Turbulent burning rates of gasoline components, Part 1 - Effect of fuel structure of C6 hydrocarbons

A. A. Burluka, R. G. Gaughan, J. F. Griffiths, C. Mandilas*, C. G.W. Sheppard, R. Woolley

*Corresponding author for this work

Research output: Contribution to journalArticlepeer-review

14 Citations (Scopus)

Abstract

Measurements of laminar and turbulent burning velocities have been made for premixed hydrocarbon-air flames with six carbon atoms including unsaturated, branched and cyclic molecules. The seven different fuels studied were n-hexane, 1-hexene, 1-hexyne, 2,2 dimethyl butane, 2 methyl pentane (isohexane), cyclohexane and cyclohexene. The tests were performed in a constant volume, optically accessed spherical bomb, with the use of the schlieren technique and a high-speed camera. The deflagrations were initiated at elevated pressure and temperature of 0.5 MPa and 360 K, where burning velocity data is relatively sparse, under laminar and turbulent conditions with rms turbulent velocities of 2 and 6 m/s and for equivalence ratios of 0.78-1.67. The primary objective of this work was to compare the turbulent burn rates of the different fuel-air mixtures; the laminar burning velocities were used to interpret the turbulent data. The ranking of the laminar burning velocity was overall found to be 1-hexyne > cyclohexene > 1-hexene > cyclohexane > n-hexane > 2-methyl pentane > 2,2 dimethyl butane for the range of equivalence ratios tested. The ranking was found to be the same for the turbulent burn rate measurements, particularly so for the slowest and fastest fuels. As the rms turbulent velocity increased the relative differences between the fuels were found to generally increase for lean mixtures, remain similar around stoichiometric equivalence ratio and decrease for rich mixtures. This behaviour was linked to the sensitivity of turbulent flames to stretch and thermo-diffusive stability.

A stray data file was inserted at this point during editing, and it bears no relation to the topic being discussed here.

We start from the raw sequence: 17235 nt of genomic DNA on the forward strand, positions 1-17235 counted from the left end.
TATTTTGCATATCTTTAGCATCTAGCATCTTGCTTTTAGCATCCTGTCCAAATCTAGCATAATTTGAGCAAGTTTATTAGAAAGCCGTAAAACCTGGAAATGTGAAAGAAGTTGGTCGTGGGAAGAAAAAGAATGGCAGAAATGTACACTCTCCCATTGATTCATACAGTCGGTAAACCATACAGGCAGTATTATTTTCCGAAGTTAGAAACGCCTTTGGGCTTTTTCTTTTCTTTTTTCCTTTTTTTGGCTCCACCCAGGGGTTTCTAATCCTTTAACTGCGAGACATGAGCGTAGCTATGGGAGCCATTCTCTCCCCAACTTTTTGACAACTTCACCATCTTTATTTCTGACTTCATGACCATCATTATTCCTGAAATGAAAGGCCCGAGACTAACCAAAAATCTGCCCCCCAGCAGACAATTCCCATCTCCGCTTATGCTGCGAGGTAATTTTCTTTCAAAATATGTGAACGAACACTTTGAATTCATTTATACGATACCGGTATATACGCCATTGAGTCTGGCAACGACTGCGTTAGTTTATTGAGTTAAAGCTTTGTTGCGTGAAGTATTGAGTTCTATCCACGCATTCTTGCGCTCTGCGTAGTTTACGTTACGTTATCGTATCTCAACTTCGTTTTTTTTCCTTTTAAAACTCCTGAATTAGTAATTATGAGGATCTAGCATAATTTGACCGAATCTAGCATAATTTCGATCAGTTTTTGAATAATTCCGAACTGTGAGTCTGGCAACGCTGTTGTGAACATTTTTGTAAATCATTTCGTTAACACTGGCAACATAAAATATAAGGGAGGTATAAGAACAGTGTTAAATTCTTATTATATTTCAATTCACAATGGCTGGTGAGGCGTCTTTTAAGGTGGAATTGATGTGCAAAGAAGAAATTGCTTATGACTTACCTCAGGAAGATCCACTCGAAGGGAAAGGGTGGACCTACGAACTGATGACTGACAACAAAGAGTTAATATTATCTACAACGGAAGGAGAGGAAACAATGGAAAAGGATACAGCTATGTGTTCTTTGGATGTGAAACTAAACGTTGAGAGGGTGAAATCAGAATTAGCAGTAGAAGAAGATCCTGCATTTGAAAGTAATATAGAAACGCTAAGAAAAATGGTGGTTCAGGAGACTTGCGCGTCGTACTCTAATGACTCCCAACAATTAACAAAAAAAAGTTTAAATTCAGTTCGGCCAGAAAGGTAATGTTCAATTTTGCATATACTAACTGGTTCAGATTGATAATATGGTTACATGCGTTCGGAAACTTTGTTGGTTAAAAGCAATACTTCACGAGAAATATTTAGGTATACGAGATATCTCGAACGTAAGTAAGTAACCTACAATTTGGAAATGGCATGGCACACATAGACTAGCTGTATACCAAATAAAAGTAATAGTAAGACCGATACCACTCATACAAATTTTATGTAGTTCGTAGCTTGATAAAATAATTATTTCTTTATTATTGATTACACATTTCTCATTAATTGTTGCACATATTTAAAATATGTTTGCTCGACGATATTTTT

Original languageEnglish
Pages (from-to)347-356
Number of pages10
JournalFuel
Volume167
Early online date28 Nov 2015
DOIs
Publication statusPublished - 1 Mar 2016
Externally publishedYes

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